Josh Goes to University – and The World Down Syndrome Congress in Vancouver

From the archive.

While in Canada, we had the unique opportunity to have Josh included in a typical university course on “Disability and Society.”  The majority of the students were education majors.  The professor and I created an emancipatory research approach – which means Josh was aware of the project and included in the decision making process.  We called it his chance to “teach the teachers about Down syndrome.”
My Friends Will Help Me
Josh’s poster setup
I’ll admit, it was an experience in letting go for me.  Josh was given an “aide” in the beginning of the project.  He was told that it was her “job” to help him.  After a few weeks of class, he fired her.  (oops!) He told us “my friends will help me.”  That’s where the title of the project came from.
Josh had modified assignments, that were the same as what his classmates were doing, but on his level.  He chose a study buddy, Jenn.  She helped him complete his homework and eventually presented her side of the experience at the conference in Vancouver.  His Professor and I also presented.

The most touching, and frightening part of the experience for me was Josh’s relationship with Jeff.  Josh gravitated to him for an obvious reason – Jeff had a ponytail.  Jeff was asked to participate in the study and agreed.  The two went on several outings together, including an Alice Cooper concert that Josh still talks about today.  The touching part is seen in the essay Jeff wrote after the study:

This year, many things happen to me that I will never forget.  By far though, was having the unique opportunity to have a friendship with Josh.  At first, I was sort of apprehensive, not sure of how things might turn out.  I was mostly afraid of not being a good enough friend, not knowing if I would be able to build a relationship with this unique individual.  I also had a disability, and that was in oral communications.  I did not know if that would hamper the friendship.  Even with all these fears and unknowns, a bond was still created.

At first, I was doing all the talking, finding it tiring.  Yet I knew I had to make Josh comfortable around me before he felt that he could talk.  Eventually, he started to open up, and I was amazed with the type of perspective he had on the world.  For instance, one night he joined my friends and I for a movie and dinner.  After the night, he told me that he did not like some of my friends and I asked him why.  His reply embarrassed me.  He said that some of my friends treated him like a little child.  He felt hurt by the experience.  He might not have shown it (and it takes a lot to hide your emotions), but it hurt him all the same.

It was at this point, that I started to understand who Josh was.  He might not be the quickest person around, but his ideas are just as powerful and thoughtful as anyone else’s.  It was from his slow response that people misinterpret it as him not being capable of thinking for himself.  In many ways I acted like everyone else.  I was talking to him all the time, not allowing him to have enough time to process the information and respond.  I was not making him comfortable around me, but hurting his feelings.  From that moment on, I decided to keep my mouth shut during our conversations, so that Josh had enough time to respond.  But the question became, where did I pick up such a way of thinking?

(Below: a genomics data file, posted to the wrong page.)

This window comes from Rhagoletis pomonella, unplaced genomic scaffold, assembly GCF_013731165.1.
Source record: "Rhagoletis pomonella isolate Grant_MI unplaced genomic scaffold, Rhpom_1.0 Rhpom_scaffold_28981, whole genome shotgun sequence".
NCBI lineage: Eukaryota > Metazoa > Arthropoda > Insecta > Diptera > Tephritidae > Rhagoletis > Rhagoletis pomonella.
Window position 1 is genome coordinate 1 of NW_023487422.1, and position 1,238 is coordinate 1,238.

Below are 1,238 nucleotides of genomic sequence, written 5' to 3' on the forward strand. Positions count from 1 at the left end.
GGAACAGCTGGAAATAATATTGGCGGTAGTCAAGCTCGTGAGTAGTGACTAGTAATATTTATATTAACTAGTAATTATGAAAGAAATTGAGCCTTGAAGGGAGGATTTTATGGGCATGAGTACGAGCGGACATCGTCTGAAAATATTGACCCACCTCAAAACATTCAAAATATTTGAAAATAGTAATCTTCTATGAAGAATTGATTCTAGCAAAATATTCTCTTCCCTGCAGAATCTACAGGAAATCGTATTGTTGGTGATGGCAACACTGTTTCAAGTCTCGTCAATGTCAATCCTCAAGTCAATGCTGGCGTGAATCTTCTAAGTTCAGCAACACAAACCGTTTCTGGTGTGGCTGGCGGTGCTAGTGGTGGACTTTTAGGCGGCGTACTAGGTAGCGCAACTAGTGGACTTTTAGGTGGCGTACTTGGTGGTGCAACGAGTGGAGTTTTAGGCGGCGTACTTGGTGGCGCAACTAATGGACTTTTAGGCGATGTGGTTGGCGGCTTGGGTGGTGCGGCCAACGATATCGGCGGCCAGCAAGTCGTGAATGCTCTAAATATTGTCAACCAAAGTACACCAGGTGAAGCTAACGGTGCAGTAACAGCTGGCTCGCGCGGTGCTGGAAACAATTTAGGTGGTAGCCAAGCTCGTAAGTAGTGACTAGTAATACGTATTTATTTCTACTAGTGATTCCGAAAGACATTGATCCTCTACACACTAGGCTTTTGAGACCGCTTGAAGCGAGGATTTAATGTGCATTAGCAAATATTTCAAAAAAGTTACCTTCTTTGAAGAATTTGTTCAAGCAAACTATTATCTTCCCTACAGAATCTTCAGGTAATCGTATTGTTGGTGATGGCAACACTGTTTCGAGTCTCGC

After having some time to think, it struck me.  This line of thinking came from the social acceptance of society.  It had been a part of my culture for such a long time that I did not recognize it as an alien thought.

Overall, both Josh and I have gained much from this friendship.  I know that I have gained a new window in which to see the world.  Josh, I believe, has grown more from the time I met him at the beginning of the year to now.  I don’t know if this was because he attended class or it was a combination of many factors, but all I know is that Josh is now more comfortable with himself and that the friendship that was created between the two of us will never waver.

The transformation of thought is what we all want people to experience.  It’s the reason we fight for inclusion.  This experience is the truest definition of “awareness” that I can think of.   But, for Josh, it came at a price.  Whenever we expose our children to these types of “opportunities” we also invite a certain amount of risk.  Each time we hire workers, or provide peers like this, we run the risk of our children growing attached.  I knew that once the semester was over, we would be moving on.  Josh still calls Jeff his “best friend,” but we haven’t heard from him since we left.  I can only hope that the fun he had and the learning experience was worth the feeling of loss he must have now.



PictureSince we were in Toronto (on the east coast) and the conference was in Vancouver (the north-west coast) we had to find a way to get there.  On a student budget, the only way we could afford was the bus.  Yep! We spent three days – one way – on a Greyhound bus.  It was an adventure in itself.  Josh didn’t seem to mind, he had his music.
 talent show
Once we got there, he was the star of the show!  Everybody wanted to talk to him and he ate it up.

Of course, his favorite part of the whole thing was performing Aerosmith’s “Walk This Way” at the talent show.

Overall, I think the project was a success.  It helped open everyone’s eyes to different opportunities and ways of thinking, including mine.  I let go a little (although I had the professor call me as soon as class let out and I could watch him walk home from my window.  Shhhh…)  The other students, some of whom I’m guessing are teachers themselves now, got a real experience of getting to know someone with Down syndrome, and Josh got to “go to college.”


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